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Civil Partnership

The differences between civil partnership and marriage are few. However a civil partnership cannot be entered into in religious premises and there cannot be a simultaneous religious ceremony at the time the partnership is registered. It is the signing of the civil partnership schedule which creates the legal relationship.

A civil partnership can only be ended by way of formal dissolution, in the same way as divorce. Obtaining a dissolution can be a lengthy process and a civil partnership cannot be ended by simply serving a notice.

Financial claims

They include a claim for:

It is likely that assets built up during the civil partnership, including earlier years of cohabitation, will be divided equally on dissolution.

Children issues

One of the significant differences between civil partnership and marriage is the legal consequences for same sex couples arising from having fertility treatment at a licensed clinic.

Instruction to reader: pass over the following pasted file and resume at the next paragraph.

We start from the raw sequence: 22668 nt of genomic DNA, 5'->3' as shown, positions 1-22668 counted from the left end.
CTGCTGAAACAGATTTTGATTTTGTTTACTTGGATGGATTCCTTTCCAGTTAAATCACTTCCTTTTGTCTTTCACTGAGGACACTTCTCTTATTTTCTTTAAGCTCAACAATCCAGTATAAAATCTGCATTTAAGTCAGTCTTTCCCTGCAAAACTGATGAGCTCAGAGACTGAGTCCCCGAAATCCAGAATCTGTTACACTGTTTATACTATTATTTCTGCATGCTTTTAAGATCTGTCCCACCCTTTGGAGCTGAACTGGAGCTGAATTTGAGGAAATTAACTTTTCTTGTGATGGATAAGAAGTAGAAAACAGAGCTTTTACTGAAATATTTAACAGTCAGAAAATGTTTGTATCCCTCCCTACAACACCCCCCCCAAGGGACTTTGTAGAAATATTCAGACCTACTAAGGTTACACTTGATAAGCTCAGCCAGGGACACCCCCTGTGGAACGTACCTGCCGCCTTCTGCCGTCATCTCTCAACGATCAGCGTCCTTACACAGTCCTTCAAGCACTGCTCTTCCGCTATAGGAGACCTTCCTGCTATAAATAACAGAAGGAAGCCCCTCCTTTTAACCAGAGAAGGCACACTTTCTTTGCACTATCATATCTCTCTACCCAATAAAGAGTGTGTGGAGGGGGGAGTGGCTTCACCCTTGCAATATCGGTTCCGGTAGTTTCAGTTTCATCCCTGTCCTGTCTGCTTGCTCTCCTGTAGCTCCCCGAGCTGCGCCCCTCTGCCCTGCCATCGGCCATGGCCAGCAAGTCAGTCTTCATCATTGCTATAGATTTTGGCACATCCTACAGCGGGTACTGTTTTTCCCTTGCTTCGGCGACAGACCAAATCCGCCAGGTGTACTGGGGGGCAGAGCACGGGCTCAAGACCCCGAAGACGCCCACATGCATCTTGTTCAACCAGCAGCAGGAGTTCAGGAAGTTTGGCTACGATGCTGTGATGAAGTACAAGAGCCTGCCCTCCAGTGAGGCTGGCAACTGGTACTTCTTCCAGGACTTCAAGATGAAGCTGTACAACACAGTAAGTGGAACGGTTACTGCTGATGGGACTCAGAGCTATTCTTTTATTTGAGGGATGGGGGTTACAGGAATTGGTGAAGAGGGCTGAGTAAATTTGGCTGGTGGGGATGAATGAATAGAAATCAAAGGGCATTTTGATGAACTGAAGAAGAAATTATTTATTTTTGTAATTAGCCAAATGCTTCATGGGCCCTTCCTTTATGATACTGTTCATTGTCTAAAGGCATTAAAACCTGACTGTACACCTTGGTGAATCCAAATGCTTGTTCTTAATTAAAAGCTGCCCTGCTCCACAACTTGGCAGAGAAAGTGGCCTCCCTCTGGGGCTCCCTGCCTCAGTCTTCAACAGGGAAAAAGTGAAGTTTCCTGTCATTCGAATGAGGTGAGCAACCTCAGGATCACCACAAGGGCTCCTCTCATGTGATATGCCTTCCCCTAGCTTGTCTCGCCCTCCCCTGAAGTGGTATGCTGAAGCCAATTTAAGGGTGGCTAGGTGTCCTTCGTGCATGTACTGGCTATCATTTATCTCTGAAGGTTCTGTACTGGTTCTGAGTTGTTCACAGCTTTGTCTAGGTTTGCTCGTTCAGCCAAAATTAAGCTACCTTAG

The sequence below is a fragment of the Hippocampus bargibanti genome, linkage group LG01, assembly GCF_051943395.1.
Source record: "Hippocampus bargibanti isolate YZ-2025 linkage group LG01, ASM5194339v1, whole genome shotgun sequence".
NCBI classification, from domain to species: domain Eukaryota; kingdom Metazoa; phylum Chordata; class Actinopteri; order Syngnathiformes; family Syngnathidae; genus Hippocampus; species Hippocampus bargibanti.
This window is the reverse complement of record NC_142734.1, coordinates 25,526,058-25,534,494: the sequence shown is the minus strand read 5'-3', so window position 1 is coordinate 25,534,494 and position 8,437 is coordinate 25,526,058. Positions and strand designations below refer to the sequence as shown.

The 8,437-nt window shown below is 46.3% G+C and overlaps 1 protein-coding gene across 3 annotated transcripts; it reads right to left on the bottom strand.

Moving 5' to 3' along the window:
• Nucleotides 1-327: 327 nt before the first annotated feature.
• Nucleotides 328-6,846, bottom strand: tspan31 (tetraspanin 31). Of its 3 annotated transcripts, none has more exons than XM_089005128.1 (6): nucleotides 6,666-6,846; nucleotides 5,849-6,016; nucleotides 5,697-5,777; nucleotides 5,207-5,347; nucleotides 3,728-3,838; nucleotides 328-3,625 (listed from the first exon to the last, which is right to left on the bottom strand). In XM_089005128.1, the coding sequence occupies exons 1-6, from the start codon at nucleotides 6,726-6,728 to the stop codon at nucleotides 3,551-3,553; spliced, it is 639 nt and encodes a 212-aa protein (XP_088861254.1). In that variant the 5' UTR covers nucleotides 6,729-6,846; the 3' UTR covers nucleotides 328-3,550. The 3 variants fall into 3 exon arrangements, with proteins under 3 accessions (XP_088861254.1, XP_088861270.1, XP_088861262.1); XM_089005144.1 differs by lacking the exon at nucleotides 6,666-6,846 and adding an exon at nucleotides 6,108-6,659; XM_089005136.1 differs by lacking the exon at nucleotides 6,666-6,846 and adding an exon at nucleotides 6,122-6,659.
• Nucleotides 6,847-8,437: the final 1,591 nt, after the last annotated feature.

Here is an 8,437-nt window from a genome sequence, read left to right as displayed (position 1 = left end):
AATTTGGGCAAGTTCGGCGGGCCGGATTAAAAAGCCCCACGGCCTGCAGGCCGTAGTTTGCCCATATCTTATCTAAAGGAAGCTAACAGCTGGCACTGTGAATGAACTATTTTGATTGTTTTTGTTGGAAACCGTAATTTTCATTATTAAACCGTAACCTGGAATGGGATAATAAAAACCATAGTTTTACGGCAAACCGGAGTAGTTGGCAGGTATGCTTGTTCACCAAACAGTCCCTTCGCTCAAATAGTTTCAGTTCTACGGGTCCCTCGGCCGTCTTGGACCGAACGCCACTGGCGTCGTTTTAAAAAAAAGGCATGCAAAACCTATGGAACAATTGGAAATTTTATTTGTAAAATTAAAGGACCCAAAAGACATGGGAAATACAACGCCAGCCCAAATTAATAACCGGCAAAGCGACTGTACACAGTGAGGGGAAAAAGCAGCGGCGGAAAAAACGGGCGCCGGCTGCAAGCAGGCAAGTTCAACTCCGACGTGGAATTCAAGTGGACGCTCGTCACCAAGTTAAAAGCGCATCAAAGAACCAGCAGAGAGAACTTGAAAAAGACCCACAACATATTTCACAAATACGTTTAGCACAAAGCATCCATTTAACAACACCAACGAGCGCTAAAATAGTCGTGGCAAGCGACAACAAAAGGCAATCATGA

If a same sex couple have fertility treatment together, the non-biological parent will not automatically become a parent as a matter of law. In contrast if a married couple have fertility treatment, then the husband is automatically treated as the father as a matter of law.

After entering into a civil partnership a civil partner will have the same rights as if a step-parent in respect of children of the other partner. It will be possible to obtain parental responsibility by agreement for the non-biological parent.

Death and tax

Entering into a civil partnership automatically invalidates any existing Will. It is therefore important to make a new Will either in contemplation of registering the partnership, or immediately afterwards.

In all respects civil partnership is treated in the same way as marriage regarding tax.

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